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Sleet and Hail - What is the Difference?

Sleet and Hail - What is the Difference?
Hail, being larger in size than sleet or ice pellets, is formed by the accumulation of layers of freezing water in the clouds. Sleet, however, is formed due to temperature difference in the atmosphere. Know more about these two forms of precipitation through this ScienceStruck article which gives a comparison between sleet and hail.
Rujuta Patil
Last Updated: May 7, 2018
Hail Alley
Covering the states of Wyoming, Colorado, and Nebraska, this is the most hail-prone area in the United States.
We have all experienced what the weather is like when we say, "it's raining cats and dogs". Rain is common to some regions of the world all round the year due to the distinct climate type these areas have. An intense downpour can cause immense alteration to the city or village landscape. Heavy rainfall is associated with many conditions, including thunderstorms.
As we have learned in school, there are various forms of precipitation, rain being one of them. However, what interested our curious minds as kids were those little ice crystals, snowflakes, and such other marvels of nature. Sleet and hailstones are a part of this family too. Although we use the two words quite often, many times, we cannot tell the difference between them. Well, here is how they are different.
Sleet vs. Hail
Sleet Hail
Definition According to the American Meteorological Society, it is a type of precipitation consisting of transparent or translucent pellets of ice, 5 mm or less in diameter. In the United States, it is also considered as precipitation in the form of a mixture of rain and snow. It can be called a frozen raindrop, as it melts and refreezes while falling down. According to the National Severe Storms Laboratory, hail is a form of precipitation that occurs when updrafts in thunderstorms carry raindrops upward into extremely cold areas of the atmosphere, where they freeze into ice. To be considered hail, the frozen precipitation pieces must have a diameter greater than 5 mm (.20").
Size and Shape Smaller in size than hail, ice pellets are globular and spherical in shape. Also known as ice pellets, they often bounce on hitting the ground, and make a sound on impact. Hailstones are larger than sleet. Their size is variable; it can be like a pea or as big as a softball. Hailstones are irregularly shaped, but approximately a ball-like sphere.
Conditions for Formation Sleet commonly originates in stratus clouds. It is known to be a winter phenomenon. It freezes before hitting the ground. Hailstones are shaped inside the cumulonimbus clouds seen during thunderstorms. They are associated with the summer season.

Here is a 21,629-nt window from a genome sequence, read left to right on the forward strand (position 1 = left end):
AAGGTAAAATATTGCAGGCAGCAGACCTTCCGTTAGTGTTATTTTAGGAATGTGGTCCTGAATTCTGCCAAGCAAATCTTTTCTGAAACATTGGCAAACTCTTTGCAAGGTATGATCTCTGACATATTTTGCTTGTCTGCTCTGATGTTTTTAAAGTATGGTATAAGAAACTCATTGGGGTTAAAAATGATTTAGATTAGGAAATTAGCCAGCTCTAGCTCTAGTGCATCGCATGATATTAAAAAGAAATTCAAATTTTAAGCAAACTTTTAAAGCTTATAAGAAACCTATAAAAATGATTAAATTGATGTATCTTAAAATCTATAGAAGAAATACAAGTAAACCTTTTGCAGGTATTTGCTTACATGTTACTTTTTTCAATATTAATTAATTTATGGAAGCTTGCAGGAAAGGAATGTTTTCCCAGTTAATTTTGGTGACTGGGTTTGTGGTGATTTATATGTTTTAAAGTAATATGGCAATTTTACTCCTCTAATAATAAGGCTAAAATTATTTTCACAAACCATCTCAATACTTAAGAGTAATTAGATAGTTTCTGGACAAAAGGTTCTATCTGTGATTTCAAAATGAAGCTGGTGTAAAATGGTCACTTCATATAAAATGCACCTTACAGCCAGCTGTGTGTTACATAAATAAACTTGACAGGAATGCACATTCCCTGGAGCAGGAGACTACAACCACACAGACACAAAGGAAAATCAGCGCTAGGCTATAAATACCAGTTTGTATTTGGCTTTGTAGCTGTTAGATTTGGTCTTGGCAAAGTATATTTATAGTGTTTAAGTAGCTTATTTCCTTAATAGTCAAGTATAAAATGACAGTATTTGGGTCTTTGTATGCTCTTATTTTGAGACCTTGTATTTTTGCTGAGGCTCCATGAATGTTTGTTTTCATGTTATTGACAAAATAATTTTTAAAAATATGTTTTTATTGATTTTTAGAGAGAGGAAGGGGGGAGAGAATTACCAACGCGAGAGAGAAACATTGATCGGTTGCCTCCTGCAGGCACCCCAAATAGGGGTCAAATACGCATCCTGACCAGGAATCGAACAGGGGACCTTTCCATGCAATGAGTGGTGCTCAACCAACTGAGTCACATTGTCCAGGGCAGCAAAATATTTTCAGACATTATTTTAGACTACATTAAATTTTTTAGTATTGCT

Impact Though it hits the ground and bounces off, it does not cause much harm. However, sleet accumulated on roads or sidewalks can make them slippery. Hailstones can be very destructive, and can cause substantial loss of property. Being heavy, it can ruin crops and vegetable gardens.
How is Sleet Formed?
Sleet Formation
These are tiny ice pellets formed in stratus clouds. Sleet is formed due to the atmospheric temperature difference. They fall through sub-freezing air, and refreeze into grain-shaped pieces. The snowflakes in the clouds begin to melt as they fall from the clouds, passing through a warm layer of air. They start freezing into solid pellet-shaped ice forms as they come down further nearing a cooler zone of air. So, sleet is basically refreezing of largely melted snowflakes. The translucent appearance of sleet is a result of accretion of raindrops through partial melting and refreezing of snowflakes.
How is Hail Formed?
Hail Formation
Hailstones occur usually during the summer season, although they can be found in other seasons too. It is commonly observed to form within the cumulonimbus (thunderstorm) clouds. As seen in the diagram above, there are frequent updrafts of warm air at the base of the cloud. Hailstones are originally small ice particles or frozen raindrops. The tiny raindrops are carried along upwards with this updraft. These droplets grow bigger in size by accumulating layers of water on them, depending on the moisture in the clouds and how strong the updraft is. In robust clouds, they can circulate several times, forming a convection current. This continues until they become heavy, and the updraft force is weaker, after which they fall to the ground through a downdraft.
Hailstones have layers of frozen water built over them in concentric layers. On slicing them, these layers can be seen, also indicating towards the number of times it must have circulated in the cloud.